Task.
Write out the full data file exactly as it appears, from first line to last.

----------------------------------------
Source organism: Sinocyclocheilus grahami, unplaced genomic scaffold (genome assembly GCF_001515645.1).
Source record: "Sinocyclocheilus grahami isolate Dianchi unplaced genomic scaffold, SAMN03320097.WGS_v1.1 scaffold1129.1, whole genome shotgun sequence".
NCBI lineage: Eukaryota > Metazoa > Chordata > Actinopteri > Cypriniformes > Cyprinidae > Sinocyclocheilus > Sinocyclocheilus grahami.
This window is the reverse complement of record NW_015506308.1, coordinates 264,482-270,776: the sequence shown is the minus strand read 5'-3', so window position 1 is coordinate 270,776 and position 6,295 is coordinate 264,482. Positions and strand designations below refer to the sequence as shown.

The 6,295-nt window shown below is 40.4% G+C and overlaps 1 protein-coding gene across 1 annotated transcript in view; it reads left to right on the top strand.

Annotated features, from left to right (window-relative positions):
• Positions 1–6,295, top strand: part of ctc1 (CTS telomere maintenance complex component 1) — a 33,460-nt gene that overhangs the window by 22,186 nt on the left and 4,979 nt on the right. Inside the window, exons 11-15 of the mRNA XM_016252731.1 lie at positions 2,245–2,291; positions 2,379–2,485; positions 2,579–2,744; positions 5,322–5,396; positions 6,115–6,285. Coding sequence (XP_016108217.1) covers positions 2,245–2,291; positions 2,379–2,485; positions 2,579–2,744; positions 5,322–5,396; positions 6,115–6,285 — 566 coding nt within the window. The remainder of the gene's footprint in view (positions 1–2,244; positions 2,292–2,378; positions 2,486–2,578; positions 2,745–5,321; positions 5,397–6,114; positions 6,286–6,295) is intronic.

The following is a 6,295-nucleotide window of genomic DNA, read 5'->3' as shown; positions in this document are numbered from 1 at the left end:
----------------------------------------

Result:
Source organism: Sinocyclocheilus grahami, unplaced genomic scaffold (genome assembly GCF_001515645.1).
Source record: "Sinocyclocheilus grahami isolate Dianchi unplaced genomic scaffold, SAMN03320097.WGS_v1.1 scaffold1129.1, whole genome shotgun sequence".
NCBI lineage: Eukaryota > Metazoa > Chordata > Actinopteri > Cypriniformes > Cyprinidae > Sinocyclocheilus > Sinocyclocheilus grahami.
This window is the reverse complement of record NW_015506308.1, coordinates 264,482-270,776: the sequence shown is the minus strand read 5'-3', so window position 1 is coordinate 270,776 and position 6,295 is coordinate 264,482. Positions and strand designations below refer to the sequence as shown.

The 6,295-nt window shown below is 40.4% G+C and overlaps 1 protein-coding gene across 1 annotated transcript in view; it reads left to right on the top strand.

Annotated features, from left to right (window-relative positions):
• Positions 1–6,295, top strand: part of ctc1 (CTS telomere maintenance complex component 1) — a 33,460-nt gene that overhangs the window by 22,186 nt on the left and 4,979 nt on the right. Inside the window, exons 11-15 of the mRNA XM_016252731.1 lie at positions 2,245–2,291; positions 2,379–2,485; positions 2,579–2,744; positions 5,322–5,396; positions 6,115–6,285. Coding sequence (XP_016108217.1) covers positions 2,245–2,291; positions 2,379–2,485; positions 2,579–2,744; positions 5,322–5,396; positions 6,115–6,285 — 566 coding nt within the window. The remainder of the gene's footprint in view (positions 1–2,244; positions 2,292–2,378; positions 2,486–2,578; positions 2,745–5,321; positions 5,397–6,114; positions 6,286–6,295) is intronic.

The following is a 6,295-nucleotide window of genomic DNA, read 5'->3' as shown; positions in this document are numbered from 1 at the left end: